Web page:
Yoshidas withdraw support from foundation
Mt. Hood Community College's decision to place Al Sigala, longtime spokesman, on paid leave and eliminate his position has drawn fire from college supporters.
Members of the Hispanic Metropolitan Chamber, which represents hundreds of Latino businesses, professionals and others, were set to meet the college's new president, John J. 'Ski' Sygielski, on Thursday, Oct. 2, to discuss their concerns.
Sigala is of Mexican descent and supporters say he has been instrumental in increasing the college's Latino enrollment. Sigala says Latino enrollment increased from 6 percent when he arrived more than 11 years ago, to 12 percent today.
Chamber President Gale Castillo said her group respects Sygielski's right to reorganize the college administration as he sees fit, but questioned the wisdom of eliminating Sigala's position.
'We're concerned, given Al's success, why was he let go,' she said. 'It's going to have a detrimental effect, we think, on the retention and recruitment of Latino students.'
Sygielski said he would answer press questions about the Latinos' concerns following his meeting with chamber officials.
Meanwhile, Junki and Linda Yoshida, prominent supporters of the Mt. Hood Community College Foundation, have withdrawn their support, citing a number of actions - including Sigala's leave - taken by Sygielski as reason for their decision.
In a Sept. 26 letter sent to members of the foundation board, Junki Yoshida, chief executive officer of Yoshida Group, outlined the couple's reasons for their decision.
'We come to this decision because we cannot support a college whose leader uses a poor process to make decisions that affect the lives of people and the fund-raising abilities of the college,' the letter stated.
Yoshida's letter alleged that Sygielski wanted to cancel a foundation golf tournament and considered the foundation 'dysfunctional.'
'As a long-time donor and supporter, my feelings about the college have changed overnight,' Yoshida added. 'I now feel like my time and money has been wasted, and I have lost confidence in the college.'
In a statement, Sygielski said he was 'disappointed' in Yoshida's comments.
'He clearly misinterpreted and misunderstood my comments during my few interactions with him and his wife,' the statement read, adding: 'It is unfortunate that Mr. Yoshida characterized my comments so inaccurately.'
Among the incidents Yoshida cites in the letter was the decision to place Sigala, college spokesman for more than 11 years, on leave earlier this month.
Sigala said he learned earlier this month his position was to be eliminated, and said he agreed to go on paid leave for six months. Sigala said he was saddened to depart.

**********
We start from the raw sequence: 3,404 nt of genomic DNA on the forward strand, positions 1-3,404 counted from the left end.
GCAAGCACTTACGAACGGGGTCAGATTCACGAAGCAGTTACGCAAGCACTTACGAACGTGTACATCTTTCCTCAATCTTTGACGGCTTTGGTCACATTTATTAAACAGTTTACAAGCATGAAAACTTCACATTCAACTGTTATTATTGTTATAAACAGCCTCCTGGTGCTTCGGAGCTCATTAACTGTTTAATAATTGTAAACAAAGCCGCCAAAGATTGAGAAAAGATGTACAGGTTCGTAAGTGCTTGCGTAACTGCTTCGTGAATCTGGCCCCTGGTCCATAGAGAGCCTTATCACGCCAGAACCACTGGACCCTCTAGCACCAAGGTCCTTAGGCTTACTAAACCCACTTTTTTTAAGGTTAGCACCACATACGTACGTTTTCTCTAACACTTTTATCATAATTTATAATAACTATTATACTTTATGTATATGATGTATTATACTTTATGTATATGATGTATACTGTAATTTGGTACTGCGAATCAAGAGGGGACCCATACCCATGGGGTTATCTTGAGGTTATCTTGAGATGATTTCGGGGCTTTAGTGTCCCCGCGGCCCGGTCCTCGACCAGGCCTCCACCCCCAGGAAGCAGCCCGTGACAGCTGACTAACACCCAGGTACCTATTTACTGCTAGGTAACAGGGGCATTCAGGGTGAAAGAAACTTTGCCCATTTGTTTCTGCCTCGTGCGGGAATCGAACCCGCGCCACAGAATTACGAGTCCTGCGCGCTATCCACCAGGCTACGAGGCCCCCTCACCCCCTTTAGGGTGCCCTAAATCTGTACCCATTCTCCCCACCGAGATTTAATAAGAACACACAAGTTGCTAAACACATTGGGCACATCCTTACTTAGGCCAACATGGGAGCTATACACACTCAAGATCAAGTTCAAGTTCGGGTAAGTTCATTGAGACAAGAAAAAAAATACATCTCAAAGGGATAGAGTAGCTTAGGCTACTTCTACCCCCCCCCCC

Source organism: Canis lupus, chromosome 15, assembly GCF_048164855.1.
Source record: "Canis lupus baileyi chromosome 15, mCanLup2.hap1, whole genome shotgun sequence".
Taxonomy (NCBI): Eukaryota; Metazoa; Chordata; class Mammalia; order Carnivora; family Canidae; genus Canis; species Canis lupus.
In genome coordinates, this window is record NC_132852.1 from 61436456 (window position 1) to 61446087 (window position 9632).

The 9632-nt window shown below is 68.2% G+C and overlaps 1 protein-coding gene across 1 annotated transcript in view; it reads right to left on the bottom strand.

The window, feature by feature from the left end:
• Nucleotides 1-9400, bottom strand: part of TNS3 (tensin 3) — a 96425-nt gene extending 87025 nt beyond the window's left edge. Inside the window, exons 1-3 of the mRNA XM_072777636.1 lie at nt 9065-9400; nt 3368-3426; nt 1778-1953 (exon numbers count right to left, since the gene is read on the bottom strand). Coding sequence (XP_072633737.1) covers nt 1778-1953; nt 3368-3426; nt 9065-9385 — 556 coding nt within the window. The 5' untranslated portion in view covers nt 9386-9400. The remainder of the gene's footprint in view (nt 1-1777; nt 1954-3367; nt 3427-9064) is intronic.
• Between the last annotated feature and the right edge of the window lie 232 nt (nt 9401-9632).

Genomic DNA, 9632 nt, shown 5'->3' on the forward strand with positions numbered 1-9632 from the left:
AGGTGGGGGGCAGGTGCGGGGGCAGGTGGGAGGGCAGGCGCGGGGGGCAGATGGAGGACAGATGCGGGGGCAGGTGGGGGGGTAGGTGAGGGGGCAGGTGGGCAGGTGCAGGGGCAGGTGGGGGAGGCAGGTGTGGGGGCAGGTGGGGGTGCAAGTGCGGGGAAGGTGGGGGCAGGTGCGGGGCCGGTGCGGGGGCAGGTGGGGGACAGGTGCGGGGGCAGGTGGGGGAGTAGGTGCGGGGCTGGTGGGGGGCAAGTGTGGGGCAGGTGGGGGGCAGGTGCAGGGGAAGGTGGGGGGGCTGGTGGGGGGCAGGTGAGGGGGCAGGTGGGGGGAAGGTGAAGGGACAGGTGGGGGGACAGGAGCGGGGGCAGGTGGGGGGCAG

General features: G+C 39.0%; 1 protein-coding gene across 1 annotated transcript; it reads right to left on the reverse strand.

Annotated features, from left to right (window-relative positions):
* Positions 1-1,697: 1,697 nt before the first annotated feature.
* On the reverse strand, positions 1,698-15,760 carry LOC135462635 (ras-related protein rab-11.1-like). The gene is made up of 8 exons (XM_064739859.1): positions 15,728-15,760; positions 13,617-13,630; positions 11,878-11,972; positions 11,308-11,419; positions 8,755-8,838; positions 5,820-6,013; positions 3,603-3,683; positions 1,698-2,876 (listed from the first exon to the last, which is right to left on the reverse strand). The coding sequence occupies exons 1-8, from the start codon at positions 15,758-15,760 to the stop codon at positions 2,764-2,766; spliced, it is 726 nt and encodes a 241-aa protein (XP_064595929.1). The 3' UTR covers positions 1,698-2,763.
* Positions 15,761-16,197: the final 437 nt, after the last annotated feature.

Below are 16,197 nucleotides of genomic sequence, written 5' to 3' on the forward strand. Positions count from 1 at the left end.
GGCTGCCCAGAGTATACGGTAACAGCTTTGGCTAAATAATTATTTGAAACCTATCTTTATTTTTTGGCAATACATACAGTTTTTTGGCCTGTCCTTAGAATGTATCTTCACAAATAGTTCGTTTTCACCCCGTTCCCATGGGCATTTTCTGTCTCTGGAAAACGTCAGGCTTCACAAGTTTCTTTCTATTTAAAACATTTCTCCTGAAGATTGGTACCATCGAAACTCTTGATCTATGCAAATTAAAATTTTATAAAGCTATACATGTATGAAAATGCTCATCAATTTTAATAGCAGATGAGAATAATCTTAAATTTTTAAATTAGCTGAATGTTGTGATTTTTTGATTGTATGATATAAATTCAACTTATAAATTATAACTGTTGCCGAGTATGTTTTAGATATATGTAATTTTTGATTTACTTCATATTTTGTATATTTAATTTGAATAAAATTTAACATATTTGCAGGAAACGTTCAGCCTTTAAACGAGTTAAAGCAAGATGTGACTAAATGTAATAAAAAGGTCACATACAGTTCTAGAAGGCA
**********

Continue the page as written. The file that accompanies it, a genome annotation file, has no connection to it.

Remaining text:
'I would love to stay at the college,' he said.
Sygielski declined to comment on why Sigala had been placed on leave, noting it was a personnel matter. He added that 'the college is developing a strategic plan. As part of it, there may be organizational changes to better meet the needs of those we serve.'
The decision, however, clearly upset Yoshida.
'I am not basing my decision to withdraw support from the foundation on the fact that (Sigala) was pushed out of the college,' Yoshida wrote. 'What upsets me is the apparent lack of process that preceded this decision. How can a college president who has been on the job for only a few weeks come to a fair conclusion that a long-term, valuable employee is no longer the right person for the job?'
In a follow-up interview, Yoshida added that Sigala was instrumental in the foundation's ability to raise money from local donors. Unlike charities helping children, for example, he said, a community college foundation is a hard sell and needs an effective public face like Sigala.
'The only way to capture people is through grassroots relationships,' he said.
'Yoshida's been a real good friend of the college,' Sigala said, noting he hopes Yoshida will reconsider his decision to withdraw his support from the foundation. He added that he would work with the foundation to bring Yoshida back as a donor.
'I'm no longer at the college but I still care about the college,' Sigala said.
In the middle
The foundation funds a number of scholarships for Mt. Hood students, as well as equipment for the college, and has been instrumental in financing the educations of hundreds of low-income enrollees.
Ron Gullberg, chairman of the foundation board, said he had met with both Yoshida and Sygielski and understood both men's concerns. However, he declined to comment on their dispute.
'I'm just saddened that the foundation is caught in the middle,' he said.
Sygielski's letter stated: '(I)t was never my intention to disparage the college or College Foundation.'
He added, 'I look forward to continuing to work with (Yoshida) to restore his confidence in the college and foundation. Because of (Mt. Hood) employees, donors, alumni and supporters like Mr. Yoshida, the college will achieve greatness and help to ensure a brighter future for our students.'
The Hispanic chamber also has funded Mt. Hood students, Castillo said, and has seen more and more Latinos choose to attend Mt. Hood while Sigala was there. Sigala said he helped organize the school's first Latino student organization.
Castillo said the chamber is disappointed because Sygielski had met with chamber leaders recently and pledged to build relationships with the Hispanic community.
'Certainly, it doesn't build trusting and working relationships when (Sygielski) just walks in and fires someone who has been successful for our community in terms of recruitment and retention of our students,' she said.